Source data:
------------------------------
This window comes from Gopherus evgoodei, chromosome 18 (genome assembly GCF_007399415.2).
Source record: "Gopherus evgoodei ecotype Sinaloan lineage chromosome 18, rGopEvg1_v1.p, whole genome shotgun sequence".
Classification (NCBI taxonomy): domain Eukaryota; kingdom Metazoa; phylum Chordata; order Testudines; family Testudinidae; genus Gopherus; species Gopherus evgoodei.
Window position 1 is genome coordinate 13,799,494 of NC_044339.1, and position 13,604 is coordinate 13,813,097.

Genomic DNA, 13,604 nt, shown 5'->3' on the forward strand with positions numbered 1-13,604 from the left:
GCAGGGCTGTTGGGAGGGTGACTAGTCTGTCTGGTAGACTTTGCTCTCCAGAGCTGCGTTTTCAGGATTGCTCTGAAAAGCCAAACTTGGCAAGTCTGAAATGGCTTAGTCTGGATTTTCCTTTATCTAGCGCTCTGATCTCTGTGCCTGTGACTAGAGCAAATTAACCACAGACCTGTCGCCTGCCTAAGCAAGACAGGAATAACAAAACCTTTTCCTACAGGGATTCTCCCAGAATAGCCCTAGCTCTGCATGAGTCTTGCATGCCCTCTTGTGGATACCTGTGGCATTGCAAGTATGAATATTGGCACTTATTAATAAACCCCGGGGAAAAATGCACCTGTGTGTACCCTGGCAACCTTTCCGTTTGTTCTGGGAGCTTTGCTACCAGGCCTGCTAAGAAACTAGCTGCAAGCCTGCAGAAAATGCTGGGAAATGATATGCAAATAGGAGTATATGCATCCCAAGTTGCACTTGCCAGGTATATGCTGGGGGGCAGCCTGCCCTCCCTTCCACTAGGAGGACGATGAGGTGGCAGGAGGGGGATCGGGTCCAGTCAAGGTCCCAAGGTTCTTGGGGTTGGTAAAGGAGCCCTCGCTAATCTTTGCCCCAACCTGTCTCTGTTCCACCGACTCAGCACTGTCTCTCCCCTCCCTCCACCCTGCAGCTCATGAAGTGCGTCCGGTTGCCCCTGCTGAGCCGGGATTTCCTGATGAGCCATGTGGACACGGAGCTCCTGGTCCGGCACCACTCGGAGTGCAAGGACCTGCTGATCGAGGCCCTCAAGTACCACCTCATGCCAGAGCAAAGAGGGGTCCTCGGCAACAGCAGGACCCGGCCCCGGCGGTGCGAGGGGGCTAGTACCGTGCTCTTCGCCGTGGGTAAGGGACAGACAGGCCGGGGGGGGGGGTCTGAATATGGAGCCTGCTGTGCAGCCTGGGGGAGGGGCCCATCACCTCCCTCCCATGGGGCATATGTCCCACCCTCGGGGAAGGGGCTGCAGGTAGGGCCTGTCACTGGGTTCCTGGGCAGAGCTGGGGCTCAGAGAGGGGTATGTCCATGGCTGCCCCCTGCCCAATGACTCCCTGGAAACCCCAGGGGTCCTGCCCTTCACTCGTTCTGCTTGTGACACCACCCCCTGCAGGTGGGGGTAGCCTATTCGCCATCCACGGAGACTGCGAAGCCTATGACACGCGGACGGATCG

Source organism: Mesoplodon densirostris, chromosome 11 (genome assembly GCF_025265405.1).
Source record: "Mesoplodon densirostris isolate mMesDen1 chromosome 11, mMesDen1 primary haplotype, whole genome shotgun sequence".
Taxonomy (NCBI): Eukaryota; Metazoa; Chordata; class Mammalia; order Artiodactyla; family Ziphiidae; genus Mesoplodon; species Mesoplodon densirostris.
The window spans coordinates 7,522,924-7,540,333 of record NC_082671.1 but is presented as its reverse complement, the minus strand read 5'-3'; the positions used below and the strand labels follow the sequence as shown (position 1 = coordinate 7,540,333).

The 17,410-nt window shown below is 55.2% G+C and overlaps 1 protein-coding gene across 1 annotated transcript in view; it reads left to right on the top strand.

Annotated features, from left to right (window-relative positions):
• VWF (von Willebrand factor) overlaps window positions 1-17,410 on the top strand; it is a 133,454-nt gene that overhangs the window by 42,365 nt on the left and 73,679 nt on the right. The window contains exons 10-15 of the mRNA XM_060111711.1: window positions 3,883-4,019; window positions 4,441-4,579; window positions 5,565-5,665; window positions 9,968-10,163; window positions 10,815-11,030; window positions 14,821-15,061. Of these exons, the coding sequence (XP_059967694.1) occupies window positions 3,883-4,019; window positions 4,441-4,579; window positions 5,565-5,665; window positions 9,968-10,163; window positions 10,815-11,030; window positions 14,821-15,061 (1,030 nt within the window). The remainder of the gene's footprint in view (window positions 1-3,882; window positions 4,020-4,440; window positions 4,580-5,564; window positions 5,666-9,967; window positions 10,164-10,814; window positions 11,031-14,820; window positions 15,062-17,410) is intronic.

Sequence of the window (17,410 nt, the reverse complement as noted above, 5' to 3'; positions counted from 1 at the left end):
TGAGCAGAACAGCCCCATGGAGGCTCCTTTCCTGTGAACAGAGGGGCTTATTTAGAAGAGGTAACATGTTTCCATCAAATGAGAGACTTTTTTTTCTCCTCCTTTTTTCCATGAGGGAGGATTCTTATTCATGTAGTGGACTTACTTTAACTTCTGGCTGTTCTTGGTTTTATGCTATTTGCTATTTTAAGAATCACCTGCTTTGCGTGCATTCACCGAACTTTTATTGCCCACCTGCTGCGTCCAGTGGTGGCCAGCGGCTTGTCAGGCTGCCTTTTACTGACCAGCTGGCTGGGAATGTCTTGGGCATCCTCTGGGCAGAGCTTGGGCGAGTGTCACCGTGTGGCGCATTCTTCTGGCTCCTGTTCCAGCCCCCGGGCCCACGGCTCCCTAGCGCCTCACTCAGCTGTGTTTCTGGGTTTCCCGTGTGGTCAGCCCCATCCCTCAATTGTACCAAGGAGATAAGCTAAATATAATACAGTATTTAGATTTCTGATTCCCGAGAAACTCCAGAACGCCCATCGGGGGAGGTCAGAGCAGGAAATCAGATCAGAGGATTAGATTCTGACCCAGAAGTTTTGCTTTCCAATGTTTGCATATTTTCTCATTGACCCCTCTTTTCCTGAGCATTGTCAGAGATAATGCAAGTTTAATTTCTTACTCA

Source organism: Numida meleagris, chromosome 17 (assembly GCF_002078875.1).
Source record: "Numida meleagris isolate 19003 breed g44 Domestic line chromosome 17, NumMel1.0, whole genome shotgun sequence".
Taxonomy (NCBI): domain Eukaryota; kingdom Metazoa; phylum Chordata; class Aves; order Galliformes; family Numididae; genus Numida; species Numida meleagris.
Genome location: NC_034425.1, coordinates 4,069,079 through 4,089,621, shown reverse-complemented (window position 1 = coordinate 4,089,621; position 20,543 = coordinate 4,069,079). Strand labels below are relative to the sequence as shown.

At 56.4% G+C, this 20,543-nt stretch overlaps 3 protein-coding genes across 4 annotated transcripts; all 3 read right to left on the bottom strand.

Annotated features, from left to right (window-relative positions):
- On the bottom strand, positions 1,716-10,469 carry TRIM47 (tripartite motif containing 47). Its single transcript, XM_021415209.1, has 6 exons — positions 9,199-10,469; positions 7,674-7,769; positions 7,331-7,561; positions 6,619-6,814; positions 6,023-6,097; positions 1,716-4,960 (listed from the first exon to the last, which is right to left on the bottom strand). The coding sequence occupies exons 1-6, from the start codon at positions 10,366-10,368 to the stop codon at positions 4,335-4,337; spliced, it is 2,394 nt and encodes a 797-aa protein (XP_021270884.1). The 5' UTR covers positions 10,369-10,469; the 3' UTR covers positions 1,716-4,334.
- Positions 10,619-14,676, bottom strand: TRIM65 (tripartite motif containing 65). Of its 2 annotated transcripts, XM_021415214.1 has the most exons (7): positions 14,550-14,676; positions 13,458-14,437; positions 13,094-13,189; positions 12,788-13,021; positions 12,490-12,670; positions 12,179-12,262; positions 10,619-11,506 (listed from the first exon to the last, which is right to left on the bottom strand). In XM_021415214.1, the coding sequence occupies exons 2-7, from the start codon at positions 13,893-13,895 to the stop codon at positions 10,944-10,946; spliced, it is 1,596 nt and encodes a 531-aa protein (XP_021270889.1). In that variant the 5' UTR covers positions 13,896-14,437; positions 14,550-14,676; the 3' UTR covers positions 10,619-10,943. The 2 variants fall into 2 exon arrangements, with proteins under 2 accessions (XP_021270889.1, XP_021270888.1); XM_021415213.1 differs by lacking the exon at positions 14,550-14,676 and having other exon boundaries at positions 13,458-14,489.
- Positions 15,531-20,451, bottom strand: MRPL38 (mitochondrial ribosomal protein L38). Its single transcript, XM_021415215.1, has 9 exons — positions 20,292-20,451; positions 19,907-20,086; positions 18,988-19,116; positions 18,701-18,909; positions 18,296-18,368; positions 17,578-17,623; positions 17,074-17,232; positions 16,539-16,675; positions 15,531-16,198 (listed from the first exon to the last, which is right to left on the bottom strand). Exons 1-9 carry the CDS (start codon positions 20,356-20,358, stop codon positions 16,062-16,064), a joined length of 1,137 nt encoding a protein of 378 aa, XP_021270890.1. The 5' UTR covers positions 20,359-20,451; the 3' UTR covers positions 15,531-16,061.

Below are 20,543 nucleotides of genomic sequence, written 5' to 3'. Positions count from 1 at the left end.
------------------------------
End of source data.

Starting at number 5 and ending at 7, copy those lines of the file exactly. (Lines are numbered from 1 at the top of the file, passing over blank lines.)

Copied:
Genomic DNA, 13,604 nt, shown 5'->3' on the forward strand with positions numbered 1-13,604 from the left:
GCAGGGCTGTTGGGAGGGTGACTAGTCTGTCTGGTAGACTTTGCTCTCCAGAGCTGCGTTTTCAGGATTGCTCTGAAAAGCCAAACTTGGCAAGTCTGAAATGGCTTAGTCTGGATTTTCCTTTATCTAGCGCTCTGATCTCTGTGCCTGTGACTAGAGCAAATTAACCACAGACCTGTCGCCTGCCTAAGCAAGACAGGAATAACAAAACCTTTTCCTACAGGGATTCTCCCAGAATAGCCCTAGCTCTGCATGAGTCTTGCATGCCCTCTTGTGGATACCTGTGGCATTGCAAGTATGAATATTGGCACTTATTAATAAACCCCGGGGAAAAATGCACCTGTGTGTACCCTGGCAACCTTTCCGTTTGTTCTGGGAGCTTTGCTACCAGGCCTGCTAAGAAACTAGCTGCAAGCCTGCAGAAAATGCTGGGAAATGATATGCAAATAGGAGTATATGCATCCCAAGTTGCACTTGCCAGGTATATGCTGGGGGGCAGCCTGCCCTCCCTTCCACTAGGAGGACGATGAGGTGGCAGGAGGGGGATCGGGTCCAGTCAAGGTCCCAAGGTTCTTGGGGTTGGTAAAGGAGCCCTCGCTAATCTTTGCCCCAACCTGTCTCTGTTCCACCGACTCAGCACTGTCTCTCCCCTCCCTCCACCCTGCAGCTCATGAAGTGCGTCCGGTTGCCCCTGCTGAGCCGGGATTTCCTGATGAGCCATGTGGACACGGAGCTCCTGGTCCGGCACCACTCGGAGTGCAAGGACCTGCTGATCGAGGCCCTCAAGTACCACCTCATGCCAGAGCAAAGAGGGGTCCTCGGCAACAGCAGGACCCGGCCCCGGCGGTGCGAGGGGGCTAGTACCGTGCTCTTCGCCGTGGGTAAGGGACAGACAGGCCGGGGGGGGGGGTCTGAATATGGAGCCTGCTGTGCAGCCTGGGGGAGGGGCCCATCACCTCCCTCCCATGGGGCATATGTCCCACCCTCGGGGAAGGGGCTGCAGGTAGGGCCTGTCACTGGGTTCCTGGGCAGAGCTGGGGCTCAGAGAGGGGTATGTCCATGGCTGCCCCCTGCCCAATGACTCCCTGGAAACCCCAGGGGTCCTGCCCTTCACTCGTTCTGCTTGTGACACCACCCCCTGCAGGTGGGGGTAGCCTATTCGCCATCCACGGAGACTGCGAAGCCTATGACACGCGGACGGATCG

Source organism: Mesoplodon densirostris, chromosome 11 (genome assembly GCF_025265405.1).